Forests and other ecosystems are vital for climate action. For this reason, the Federal Environment Ministry is supporting forest conservation and restoration projects worldwide through its International Climate Initiative (IKI). In time for the Climate Change Conference in Katowice, four new support projects and measures in Asia, Africa and South America with a total funding volume of 25 million euros were announced.
Federal Environment Minister Svenja Schulze commented: "Investments in the conservation and restoration of forests pay off in three ways: for climate action, biological diversity and for the local people living from the forest. This is why we are promoting forest conservation as an important contribution to the Paris Agreement."
From December 2018 in Kenya, IKI funding will be provided for a project on the restoration of forests and mangrove ecosystems as important carbon sinks and biodiversity hotspots in coastal areas. The WWF will receive a total funding volume of almost 3 million euros for the project. The project will be implemented with local authorities and stakeholders. In addition to ecosystem restoration, the project will, among other things, strengthen sustainable resource management.
After many years of armed conflict in Colombia, forest conservation and the implementation of a national strategy on forests and climate change will be supported with 5.2 million euros of IKI funding. The project of the International Center for Tropical Agriculture (CIAT) will focus on counteracting deforestation in recently pacified areas and develop sustainable agriculture and cattle farming systems with higher land productivity. The goal is to reduce pressure of human use on natural forests and also to improve the quality of life in rural areas.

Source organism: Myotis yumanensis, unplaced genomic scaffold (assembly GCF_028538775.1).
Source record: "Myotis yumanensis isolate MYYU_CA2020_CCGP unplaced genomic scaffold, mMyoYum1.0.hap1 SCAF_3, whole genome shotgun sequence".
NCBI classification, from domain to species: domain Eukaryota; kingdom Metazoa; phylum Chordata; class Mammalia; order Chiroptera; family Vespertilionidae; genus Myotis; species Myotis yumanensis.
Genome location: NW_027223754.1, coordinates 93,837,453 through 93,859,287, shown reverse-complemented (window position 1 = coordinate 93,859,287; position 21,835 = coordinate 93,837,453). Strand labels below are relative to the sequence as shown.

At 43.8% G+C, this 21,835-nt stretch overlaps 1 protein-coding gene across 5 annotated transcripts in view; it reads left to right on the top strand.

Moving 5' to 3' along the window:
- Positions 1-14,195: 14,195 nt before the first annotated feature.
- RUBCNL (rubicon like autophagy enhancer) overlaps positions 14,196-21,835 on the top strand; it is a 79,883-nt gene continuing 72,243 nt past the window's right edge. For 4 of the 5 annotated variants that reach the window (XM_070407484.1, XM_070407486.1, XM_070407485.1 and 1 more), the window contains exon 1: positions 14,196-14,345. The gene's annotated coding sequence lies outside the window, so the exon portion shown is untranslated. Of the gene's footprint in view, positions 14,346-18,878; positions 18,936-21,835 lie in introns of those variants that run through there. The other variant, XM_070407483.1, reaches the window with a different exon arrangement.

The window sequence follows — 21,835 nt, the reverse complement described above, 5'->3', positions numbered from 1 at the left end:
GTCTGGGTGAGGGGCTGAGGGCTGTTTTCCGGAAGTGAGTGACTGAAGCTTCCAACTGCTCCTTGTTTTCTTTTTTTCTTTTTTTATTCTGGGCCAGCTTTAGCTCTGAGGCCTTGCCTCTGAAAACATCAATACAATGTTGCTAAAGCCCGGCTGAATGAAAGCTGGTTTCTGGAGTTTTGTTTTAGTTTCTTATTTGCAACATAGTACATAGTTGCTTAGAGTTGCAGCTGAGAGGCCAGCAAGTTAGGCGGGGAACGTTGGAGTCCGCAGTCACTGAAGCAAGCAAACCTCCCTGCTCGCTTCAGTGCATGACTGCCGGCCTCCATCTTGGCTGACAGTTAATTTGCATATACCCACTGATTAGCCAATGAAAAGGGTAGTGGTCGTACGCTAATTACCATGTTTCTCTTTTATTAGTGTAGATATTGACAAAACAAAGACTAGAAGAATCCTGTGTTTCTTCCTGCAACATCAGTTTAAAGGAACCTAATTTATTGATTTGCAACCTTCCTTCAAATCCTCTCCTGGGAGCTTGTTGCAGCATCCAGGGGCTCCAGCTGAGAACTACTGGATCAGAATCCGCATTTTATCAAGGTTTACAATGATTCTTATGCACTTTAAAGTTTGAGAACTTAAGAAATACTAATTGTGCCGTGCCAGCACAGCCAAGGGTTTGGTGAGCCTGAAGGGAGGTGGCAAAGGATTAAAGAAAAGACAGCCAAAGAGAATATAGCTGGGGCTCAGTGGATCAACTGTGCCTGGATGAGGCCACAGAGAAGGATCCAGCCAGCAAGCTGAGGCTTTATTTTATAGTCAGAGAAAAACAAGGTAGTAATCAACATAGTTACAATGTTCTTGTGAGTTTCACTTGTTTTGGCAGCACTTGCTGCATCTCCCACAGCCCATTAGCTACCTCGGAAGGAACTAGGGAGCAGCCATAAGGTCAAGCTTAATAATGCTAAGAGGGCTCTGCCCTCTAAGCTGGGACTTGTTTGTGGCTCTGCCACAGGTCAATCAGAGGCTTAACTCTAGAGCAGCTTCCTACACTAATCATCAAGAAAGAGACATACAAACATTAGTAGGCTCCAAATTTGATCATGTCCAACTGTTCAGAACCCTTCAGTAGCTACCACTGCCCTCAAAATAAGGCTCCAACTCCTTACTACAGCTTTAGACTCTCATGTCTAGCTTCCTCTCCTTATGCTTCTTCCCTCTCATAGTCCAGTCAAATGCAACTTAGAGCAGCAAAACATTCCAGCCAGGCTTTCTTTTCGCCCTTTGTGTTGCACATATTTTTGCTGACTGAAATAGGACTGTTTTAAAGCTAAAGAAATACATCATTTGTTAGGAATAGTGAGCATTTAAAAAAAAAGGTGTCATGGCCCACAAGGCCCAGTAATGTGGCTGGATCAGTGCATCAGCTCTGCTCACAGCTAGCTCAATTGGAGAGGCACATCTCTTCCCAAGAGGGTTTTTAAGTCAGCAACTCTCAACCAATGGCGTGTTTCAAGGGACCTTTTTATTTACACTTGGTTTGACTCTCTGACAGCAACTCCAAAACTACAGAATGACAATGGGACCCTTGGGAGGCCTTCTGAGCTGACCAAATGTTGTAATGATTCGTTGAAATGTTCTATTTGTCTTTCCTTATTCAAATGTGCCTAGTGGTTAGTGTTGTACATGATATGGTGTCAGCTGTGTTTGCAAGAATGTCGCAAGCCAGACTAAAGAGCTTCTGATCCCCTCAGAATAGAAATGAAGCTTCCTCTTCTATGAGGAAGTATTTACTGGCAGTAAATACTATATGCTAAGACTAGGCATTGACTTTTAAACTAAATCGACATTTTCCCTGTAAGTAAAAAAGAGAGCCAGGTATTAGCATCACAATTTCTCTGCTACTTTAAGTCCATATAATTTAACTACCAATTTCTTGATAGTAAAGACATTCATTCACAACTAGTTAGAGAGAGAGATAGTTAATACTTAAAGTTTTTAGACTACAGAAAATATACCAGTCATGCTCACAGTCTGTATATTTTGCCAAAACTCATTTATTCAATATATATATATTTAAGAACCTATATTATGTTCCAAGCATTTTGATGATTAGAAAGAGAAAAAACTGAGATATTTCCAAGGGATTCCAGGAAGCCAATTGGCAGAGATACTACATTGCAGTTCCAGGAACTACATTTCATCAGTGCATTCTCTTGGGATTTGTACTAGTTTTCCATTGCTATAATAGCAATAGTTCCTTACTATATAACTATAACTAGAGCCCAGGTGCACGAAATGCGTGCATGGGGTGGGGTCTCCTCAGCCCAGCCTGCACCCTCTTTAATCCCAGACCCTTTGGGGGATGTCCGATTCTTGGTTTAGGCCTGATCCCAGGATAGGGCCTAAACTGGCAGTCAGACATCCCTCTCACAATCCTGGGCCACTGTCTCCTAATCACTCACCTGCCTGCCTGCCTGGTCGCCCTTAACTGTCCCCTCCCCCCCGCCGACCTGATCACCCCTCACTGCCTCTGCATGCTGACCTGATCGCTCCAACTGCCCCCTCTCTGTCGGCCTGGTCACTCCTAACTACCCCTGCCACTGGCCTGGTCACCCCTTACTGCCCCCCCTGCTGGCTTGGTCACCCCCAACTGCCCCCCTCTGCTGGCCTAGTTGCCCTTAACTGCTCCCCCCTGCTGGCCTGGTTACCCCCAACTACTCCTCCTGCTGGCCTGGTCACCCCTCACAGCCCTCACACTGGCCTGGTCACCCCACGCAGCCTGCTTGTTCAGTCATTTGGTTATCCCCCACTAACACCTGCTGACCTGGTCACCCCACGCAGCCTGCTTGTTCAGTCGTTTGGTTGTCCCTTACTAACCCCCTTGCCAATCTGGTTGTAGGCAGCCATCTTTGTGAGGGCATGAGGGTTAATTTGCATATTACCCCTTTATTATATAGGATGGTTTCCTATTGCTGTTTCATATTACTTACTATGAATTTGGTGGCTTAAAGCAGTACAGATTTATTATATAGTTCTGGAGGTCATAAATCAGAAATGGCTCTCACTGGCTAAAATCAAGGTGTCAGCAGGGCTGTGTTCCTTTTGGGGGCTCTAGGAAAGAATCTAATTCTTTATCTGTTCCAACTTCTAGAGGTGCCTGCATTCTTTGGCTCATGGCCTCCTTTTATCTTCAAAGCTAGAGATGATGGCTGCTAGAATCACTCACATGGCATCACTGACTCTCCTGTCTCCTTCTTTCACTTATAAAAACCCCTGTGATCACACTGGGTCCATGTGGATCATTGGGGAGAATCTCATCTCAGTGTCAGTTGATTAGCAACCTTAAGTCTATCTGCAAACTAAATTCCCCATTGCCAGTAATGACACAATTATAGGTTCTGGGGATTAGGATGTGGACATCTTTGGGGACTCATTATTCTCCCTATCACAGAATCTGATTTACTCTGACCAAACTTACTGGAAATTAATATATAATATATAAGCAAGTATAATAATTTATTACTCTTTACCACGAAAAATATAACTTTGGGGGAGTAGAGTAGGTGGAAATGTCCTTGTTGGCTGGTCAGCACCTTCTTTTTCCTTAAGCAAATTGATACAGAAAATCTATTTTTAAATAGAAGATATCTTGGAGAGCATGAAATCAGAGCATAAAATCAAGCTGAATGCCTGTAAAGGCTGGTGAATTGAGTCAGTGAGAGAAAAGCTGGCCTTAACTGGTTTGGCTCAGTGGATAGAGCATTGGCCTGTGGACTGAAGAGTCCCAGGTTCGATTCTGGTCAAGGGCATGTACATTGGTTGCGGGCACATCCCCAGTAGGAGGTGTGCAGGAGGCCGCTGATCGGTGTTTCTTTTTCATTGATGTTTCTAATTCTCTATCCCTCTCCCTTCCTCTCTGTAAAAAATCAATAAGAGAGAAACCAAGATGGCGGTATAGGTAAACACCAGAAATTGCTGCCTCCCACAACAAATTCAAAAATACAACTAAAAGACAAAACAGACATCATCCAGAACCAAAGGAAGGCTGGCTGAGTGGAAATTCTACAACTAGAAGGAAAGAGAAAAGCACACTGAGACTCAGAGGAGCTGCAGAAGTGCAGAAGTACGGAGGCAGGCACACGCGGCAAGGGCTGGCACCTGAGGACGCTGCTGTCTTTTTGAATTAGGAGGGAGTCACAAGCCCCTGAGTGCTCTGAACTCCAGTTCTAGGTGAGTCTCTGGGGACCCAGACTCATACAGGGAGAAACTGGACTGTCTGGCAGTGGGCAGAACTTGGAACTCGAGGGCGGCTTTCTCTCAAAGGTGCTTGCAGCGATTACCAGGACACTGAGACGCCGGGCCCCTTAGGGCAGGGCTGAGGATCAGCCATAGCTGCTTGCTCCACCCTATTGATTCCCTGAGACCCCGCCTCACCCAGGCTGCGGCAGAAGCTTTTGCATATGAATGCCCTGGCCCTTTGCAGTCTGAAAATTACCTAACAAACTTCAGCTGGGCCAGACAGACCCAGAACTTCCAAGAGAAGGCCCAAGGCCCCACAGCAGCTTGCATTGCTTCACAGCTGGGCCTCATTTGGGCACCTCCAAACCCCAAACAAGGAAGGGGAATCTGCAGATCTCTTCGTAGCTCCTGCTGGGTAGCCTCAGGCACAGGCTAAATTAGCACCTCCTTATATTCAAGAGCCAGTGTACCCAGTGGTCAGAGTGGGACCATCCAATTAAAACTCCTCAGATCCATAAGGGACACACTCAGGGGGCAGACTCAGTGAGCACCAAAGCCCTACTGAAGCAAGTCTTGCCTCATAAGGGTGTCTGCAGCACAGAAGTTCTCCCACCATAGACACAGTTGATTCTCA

In the Central Highlands of Vietnam, the International Climate Initiative is supporting a project with 1.7 million euros which is aimed at improving the climate impacts of coffee farming. The project aims to generate higher yields from coffee farming and thus ensure that agricultural land in the Langbiang biosphere reserve no longer needs to be expanded. The idigenous peoples living there have not yet benefitted from offers of certification for sustainable coffee farming. This project is part of Vietnam’s nationally determined contribution (NDC) to the Paris Agreement.
Through the World Bank German single donor (GSD) trust fund, the Federal Environment Ministry also intends to make a further 15 million euros of IKI funding available for forest conservation measures in African countries.
Between 2008 and 2017, the Federal Environment Ministry invested a total of 378 million euros through the International Climate Initiative for the preservation of natural carbon sinks (such as forests and bogs).
Many NDCs contain targets for forest restoration and the reduction of emissions from deforestation and forest degradation. These targets relate to the REDD+ framework which was adopted under the United Nations Framework Convention on Climate Change. Some countries also refer to the Bonn Challenge launched by the Federal Environment Ministry in 2011 which strives to achieve ambitious forest restoration worldwide. Non-governmental actors, indigenous peoples and businesses can make an important contribution to forest restoration and deforestation-free supply chains. This will be among the topics discussed at the Global Landscapes Forum taking place in the UN city of Bonn.